News
Updated Jul 22, 2020

PM announces 350 million pounds of funding to boost green recovery

Today (22 July) the UK Prime Minister Boris Johnson announced that £350 million is being made available to cut emissions from heavy industry and drive economic recovery from the COVID pandemic.

The investment is seen by the Government as the package to drive forward progress in the UK's target to reach net-zero greenhouse gas emissions by 2050, through decarbonising heavy industry, construction, space and transport sectors and to "secure the UK's place at the forefront of green innovation".

The projects receiving a cash injection will work on the development of new technologies to improve energy efficiency for production, as well as support the creation of new green jobs by driving innovation and growth in UK industries.

The package includes:

  • £139 million to support the transition of heavy industry from natural gas to hydrogen power and scaling up carbon capture and storage;
  • £149 million to drive the use of innovative materials in heavy industry, including re-use of materials and improved waste recycling, including recyclable steel;
  • £26 million to support energy-efficient building techniques to reduce building cost and cut emissions;
  • £10 million to improve construction productivity and building quality, such as re-usable roofs and walls and "digital clones" of buildings that analyse data in real-time;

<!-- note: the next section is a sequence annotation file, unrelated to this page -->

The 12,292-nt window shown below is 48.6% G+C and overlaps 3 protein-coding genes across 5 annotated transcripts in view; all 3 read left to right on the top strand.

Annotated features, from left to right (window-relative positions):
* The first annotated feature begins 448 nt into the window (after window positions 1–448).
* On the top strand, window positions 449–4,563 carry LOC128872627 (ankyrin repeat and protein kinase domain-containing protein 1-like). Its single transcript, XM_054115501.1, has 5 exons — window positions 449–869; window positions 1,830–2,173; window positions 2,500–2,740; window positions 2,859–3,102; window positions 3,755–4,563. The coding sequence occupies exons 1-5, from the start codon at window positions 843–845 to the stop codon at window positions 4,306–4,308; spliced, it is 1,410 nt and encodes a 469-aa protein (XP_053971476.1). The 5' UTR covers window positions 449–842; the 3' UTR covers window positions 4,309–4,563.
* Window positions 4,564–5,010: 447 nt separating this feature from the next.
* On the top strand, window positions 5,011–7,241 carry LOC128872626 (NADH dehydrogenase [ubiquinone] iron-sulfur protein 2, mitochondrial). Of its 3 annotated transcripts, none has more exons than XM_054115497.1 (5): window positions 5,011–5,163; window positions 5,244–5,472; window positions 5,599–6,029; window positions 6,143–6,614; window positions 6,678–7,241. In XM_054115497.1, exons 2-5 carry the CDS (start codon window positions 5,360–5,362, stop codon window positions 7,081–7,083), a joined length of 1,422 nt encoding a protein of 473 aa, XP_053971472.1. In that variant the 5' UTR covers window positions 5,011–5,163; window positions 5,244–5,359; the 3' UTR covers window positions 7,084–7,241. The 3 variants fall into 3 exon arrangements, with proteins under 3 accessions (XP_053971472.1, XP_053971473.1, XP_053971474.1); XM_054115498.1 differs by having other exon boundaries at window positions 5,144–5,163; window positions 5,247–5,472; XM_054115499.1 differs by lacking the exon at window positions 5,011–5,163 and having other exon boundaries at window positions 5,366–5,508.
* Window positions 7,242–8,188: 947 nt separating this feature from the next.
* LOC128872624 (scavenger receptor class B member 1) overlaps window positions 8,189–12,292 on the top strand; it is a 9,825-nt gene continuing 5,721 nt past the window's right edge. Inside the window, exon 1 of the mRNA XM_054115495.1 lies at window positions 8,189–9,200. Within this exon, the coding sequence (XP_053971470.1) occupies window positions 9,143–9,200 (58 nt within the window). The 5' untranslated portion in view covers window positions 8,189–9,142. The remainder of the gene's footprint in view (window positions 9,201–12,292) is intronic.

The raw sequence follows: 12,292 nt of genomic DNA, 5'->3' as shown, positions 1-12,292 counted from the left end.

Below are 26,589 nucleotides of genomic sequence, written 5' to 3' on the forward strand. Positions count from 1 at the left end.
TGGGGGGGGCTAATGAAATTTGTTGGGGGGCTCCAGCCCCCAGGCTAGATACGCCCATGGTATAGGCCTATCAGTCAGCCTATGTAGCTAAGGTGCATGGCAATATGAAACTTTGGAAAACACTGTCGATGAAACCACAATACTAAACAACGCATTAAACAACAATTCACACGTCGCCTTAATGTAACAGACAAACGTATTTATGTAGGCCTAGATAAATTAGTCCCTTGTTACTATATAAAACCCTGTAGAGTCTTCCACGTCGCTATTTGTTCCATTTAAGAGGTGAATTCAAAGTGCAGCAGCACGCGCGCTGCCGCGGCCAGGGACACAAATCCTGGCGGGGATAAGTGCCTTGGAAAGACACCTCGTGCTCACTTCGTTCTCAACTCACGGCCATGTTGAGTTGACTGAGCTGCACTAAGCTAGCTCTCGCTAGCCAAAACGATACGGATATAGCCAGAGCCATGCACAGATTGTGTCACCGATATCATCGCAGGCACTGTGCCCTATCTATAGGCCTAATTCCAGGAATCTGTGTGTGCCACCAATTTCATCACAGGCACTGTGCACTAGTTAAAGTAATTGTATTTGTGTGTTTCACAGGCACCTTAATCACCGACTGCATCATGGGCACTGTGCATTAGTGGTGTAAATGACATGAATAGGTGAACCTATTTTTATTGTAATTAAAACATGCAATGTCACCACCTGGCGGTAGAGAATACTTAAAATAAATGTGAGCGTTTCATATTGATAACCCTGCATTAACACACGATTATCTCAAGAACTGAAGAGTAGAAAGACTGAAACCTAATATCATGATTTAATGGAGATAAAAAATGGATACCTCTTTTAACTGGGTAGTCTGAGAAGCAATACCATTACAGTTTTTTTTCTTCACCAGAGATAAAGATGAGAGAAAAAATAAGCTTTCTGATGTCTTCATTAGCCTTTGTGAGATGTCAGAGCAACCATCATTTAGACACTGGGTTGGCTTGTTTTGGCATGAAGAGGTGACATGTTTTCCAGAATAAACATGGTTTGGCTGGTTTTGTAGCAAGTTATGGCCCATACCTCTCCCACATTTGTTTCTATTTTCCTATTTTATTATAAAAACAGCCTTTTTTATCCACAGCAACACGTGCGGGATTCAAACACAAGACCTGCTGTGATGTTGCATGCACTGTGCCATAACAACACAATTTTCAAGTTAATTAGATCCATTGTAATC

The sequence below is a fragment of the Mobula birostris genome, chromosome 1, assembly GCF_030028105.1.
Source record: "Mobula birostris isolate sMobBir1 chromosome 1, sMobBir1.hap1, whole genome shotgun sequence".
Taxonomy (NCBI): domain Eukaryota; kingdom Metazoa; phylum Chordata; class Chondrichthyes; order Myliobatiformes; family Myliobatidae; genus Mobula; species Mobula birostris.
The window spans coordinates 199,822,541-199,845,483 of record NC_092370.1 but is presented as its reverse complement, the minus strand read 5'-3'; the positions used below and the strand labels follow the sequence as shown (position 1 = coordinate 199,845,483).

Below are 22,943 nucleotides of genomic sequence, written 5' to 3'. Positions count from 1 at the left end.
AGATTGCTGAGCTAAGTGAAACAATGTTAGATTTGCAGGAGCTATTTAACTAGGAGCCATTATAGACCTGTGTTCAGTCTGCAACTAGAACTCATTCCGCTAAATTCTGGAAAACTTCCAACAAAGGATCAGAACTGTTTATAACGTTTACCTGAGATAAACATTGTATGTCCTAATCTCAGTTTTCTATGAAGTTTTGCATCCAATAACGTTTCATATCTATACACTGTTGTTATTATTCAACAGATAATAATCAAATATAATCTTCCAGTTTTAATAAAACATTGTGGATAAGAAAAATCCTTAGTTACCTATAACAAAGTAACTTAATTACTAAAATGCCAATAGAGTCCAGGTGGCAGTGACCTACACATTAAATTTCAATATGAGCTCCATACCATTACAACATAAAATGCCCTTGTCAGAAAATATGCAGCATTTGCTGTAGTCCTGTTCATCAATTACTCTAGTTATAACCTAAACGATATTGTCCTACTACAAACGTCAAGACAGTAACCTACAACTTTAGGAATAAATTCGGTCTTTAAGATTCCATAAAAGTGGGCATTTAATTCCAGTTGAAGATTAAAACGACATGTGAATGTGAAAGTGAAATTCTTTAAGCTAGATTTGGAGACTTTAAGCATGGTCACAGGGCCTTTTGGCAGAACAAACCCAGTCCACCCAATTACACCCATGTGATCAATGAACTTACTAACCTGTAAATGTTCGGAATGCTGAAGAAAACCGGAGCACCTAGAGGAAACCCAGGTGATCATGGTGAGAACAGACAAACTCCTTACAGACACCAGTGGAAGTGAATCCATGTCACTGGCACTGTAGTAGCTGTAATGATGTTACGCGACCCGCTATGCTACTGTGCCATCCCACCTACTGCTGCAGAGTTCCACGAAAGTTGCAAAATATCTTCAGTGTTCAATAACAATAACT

• launching a new National Space Innovation Programme boosted by initial £15 million from the UK Space Agency; and
  • opening up bids in research and development for a further £10 million in the automotive sector, including more efficient electric motors or more powerful batteries.

This additional funding was announced a day after an environmental charity Plan B. Earth launched a legal challenge against the green recovery plans made by the Government earlier, where the funding is deemed insufficient in light of the national and international commitments on greenhouse gas emissions. The initial green recovery package consisted of £3 billion, which focuses mainly on the improvements in energy efficiency in homes and public buildings.

                                                                                                                                                                                                                                                                                                                                                      

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